For Samsung, who seem to be playing the long game with VR in general, this isn't so much about launching another long term moneyspinner for them, but about being "first" and being seen as "cool", and they're winning that fight. New technology - whether it's really or that useful or even that polished - has always been a way of getting people to pay attention to your brand and what else you have to offer. Let's take the iPod as an example, when it was first launched it was a pretty big deal, but at the time Apple was a brand that was only just recovering from the poor 1990s the firm endured. They were viewed as a sort of offbeat brand for weirdos and those who just had to be different, or for very specific industries and tasks. Now look at them. The iPod was cool, it was new and it was far more useable than the other disk-based MP3 players on the market, and when the iPod Mini was launched, consumers were very much interested in what Apple had to offer not just the iPod, but the MacBook and the iMac as well. You could perhaps consider virtual reality to the iPod, are either necessary? No. Were they new and exciting at the time they were introduced? Absolutely.
Shipping a complete product is difficult right now when it comes to VR, after all not everyone is as comfortable with the false motion and frame rates as others, but that doesn't really matter for Samsung. They've done more than most have done when it comes to virtual reality. The Oculus app works great to deliver great games and content, such as the excellent theater that gives you your own private showing of your own home movies or whatever else you can put on to your device. Samsung's own MilkVR has a lot of content on offer to get people sucked in to the world of VR, and now with the arrival of Minecraft, Gear VR is firmly put on the map as something that's cool and something to be interested in. Regardless, Samsung has done 100% more than Apple has with virtual reality, and that's a big deal.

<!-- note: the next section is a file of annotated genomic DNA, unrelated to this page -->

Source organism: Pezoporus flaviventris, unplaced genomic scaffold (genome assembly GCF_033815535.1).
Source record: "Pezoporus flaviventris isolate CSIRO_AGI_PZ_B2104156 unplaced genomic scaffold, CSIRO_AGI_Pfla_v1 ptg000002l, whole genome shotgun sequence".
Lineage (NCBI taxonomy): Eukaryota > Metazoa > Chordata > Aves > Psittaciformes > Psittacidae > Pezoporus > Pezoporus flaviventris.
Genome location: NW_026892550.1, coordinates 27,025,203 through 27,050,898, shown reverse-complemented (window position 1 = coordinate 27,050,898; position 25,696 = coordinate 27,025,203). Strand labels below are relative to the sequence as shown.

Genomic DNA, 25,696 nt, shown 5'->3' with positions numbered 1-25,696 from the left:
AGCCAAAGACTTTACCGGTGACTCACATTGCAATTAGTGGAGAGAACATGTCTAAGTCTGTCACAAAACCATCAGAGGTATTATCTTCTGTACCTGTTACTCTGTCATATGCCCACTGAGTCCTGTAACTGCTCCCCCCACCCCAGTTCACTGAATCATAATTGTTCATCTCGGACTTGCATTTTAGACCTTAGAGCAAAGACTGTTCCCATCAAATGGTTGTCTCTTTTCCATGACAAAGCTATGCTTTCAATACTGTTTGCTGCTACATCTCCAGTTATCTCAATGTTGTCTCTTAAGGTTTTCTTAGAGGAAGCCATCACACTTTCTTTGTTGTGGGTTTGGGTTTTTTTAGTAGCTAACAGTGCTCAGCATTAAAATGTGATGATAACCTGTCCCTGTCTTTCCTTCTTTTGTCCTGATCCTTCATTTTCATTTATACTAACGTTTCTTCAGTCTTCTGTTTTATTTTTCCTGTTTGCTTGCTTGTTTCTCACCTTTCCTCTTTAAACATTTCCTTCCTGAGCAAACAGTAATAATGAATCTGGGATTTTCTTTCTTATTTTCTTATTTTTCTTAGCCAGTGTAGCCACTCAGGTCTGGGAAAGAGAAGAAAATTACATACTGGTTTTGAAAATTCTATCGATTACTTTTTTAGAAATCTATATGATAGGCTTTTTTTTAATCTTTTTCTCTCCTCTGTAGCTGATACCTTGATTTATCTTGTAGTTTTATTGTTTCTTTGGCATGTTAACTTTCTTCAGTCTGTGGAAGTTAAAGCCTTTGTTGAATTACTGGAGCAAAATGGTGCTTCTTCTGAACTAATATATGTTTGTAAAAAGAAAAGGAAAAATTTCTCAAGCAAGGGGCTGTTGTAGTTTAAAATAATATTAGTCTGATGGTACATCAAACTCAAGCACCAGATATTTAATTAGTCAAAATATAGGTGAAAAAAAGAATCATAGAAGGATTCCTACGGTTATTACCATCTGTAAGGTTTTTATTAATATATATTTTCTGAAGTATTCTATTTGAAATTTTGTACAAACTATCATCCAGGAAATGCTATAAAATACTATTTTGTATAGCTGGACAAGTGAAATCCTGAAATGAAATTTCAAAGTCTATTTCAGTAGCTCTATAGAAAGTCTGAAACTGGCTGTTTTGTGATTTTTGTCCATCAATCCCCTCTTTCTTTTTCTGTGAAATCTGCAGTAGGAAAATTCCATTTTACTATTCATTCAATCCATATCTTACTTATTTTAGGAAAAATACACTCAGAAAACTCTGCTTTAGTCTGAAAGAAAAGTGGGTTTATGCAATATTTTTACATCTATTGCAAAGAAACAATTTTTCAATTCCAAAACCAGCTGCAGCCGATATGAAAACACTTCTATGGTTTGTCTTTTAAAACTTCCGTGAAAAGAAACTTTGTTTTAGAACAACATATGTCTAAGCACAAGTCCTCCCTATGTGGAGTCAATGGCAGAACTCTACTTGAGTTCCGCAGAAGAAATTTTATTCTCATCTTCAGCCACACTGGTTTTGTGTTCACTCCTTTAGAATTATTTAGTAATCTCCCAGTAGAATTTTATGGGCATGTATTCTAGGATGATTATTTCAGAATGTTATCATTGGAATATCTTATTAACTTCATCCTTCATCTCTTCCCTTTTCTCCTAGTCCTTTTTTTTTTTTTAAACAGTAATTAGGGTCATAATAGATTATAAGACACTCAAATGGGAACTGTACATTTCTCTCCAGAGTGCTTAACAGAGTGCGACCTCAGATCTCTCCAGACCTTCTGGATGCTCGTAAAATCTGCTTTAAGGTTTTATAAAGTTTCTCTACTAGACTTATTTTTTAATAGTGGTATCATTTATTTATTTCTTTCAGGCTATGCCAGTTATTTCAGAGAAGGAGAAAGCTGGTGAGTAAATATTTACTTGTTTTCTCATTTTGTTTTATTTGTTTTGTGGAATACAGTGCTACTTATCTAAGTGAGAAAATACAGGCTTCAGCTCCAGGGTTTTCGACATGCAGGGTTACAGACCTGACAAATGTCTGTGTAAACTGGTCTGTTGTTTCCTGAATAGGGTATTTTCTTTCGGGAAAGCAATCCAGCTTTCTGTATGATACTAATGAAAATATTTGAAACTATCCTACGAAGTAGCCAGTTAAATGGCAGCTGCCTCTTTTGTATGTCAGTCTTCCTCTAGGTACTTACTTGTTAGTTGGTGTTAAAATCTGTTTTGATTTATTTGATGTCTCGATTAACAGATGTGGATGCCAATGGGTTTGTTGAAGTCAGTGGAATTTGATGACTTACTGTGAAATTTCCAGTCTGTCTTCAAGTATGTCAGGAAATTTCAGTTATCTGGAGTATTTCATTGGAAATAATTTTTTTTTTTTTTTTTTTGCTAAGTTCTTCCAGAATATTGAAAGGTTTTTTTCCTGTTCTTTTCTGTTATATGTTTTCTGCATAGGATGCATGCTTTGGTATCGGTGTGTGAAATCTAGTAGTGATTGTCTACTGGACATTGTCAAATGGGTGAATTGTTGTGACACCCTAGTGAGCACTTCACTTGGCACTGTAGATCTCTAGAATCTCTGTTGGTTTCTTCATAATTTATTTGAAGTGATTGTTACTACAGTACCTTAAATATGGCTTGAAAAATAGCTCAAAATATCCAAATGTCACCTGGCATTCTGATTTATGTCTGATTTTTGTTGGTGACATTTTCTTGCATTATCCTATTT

They continue to do more than most people, too. With the launch of Minecraft VR, Samsung now have one of the biggest mobile games which is always big in YouTube views and such and they have plans for even more. Samsung is using VR as a sort of playground to explore new things in terms of what's next for the mobile industry, they've been attending film festivals promoting the technology, and they've got big plans for more beyond film and games as well. This is how you become a leader in a certain category, you start by getting an initial product into people's hands and then you start to nurture the platform into maturity. Someone might come along after you offering something better, but this is a risk worth taking. They've started to empower people on their own as well, by offering up the tool to create their own VR content with the Gear 360, just one more piece in the puzzle to complete Samsung's jigsaw of cool.
The recent launch of the iPhone 5S, I mean the iPhone SE, has not only shown that Apple is out of ideas, but that they're just not interested in producing anything new. I should say "risky" here instead of "new", because Apple no longer does risky, even the Apple Watch was a couple of years late to the party. Apple might not need to get into the VR game in terms of gaming, because Apple computers have never been about playing games, but when the everyday consumer starts to ask where the Apple VR headsets are kept in an Apple store, the Cupertino firm will have a problem on their hands. That moment is a long way away, without a doubt, but Samsung is slowly but surely turning heads away from Apple devices to their own. Virtual Reality might not be a finished product, it might not even be something most users want to spend time with, but that's mostly irrelevant. All people know is that Virtual Reality is cool, it's new, it's the "in thing" right now and they know that Samsung has it, and Apple doesn't.